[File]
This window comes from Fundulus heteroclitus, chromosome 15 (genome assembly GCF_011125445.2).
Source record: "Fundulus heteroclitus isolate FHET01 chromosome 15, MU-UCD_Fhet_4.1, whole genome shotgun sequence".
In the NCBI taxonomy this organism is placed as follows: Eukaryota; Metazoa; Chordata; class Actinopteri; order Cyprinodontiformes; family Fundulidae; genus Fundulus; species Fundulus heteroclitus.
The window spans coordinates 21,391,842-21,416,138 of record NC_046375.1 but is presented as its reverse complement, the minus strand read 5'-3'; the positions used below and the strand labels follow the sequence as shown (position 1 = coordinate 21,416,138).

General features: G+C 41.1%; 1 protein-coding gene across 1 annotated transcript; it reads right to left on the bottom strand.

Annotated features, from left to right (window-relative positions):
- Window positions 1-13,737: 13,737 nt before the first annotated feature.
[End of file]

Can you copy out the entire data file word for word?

This window comes from Fundulus heteroclitus, chromosome 15 (genome assembly GCF_011125445.2).
Source record: "Fundulus heteroclitus isolate FHET01 chromosome 15, MU-UCD_Fhet_4.1, whole genome shotgun sequence".
In the NCBI taxonomy this organism is placed as follows: Eukaryota; Metazoa; Chordata; class Actinopteri; order Cyprinodontiformes; family Fundulidae; genus Fundulus; species Fundulus heteroclitus.
The window spans coordinates 21,391,842-21,416,138 of record NC_046375.1 but is presented as its reverse complement, the minus strand read 5'-3'; the positions used below and the strand labels follow the sequence as shown (position 1 = coordinate 21,416,138).

General features: G+C 41.1%; 1 protein-coding gene across 1 annotated transcript; it reads right to left on the bottom strand.

Annotated features, from left to right (window-relative positions):
- Window positions 1-13,737: 13,737 nt before the first annotated feature.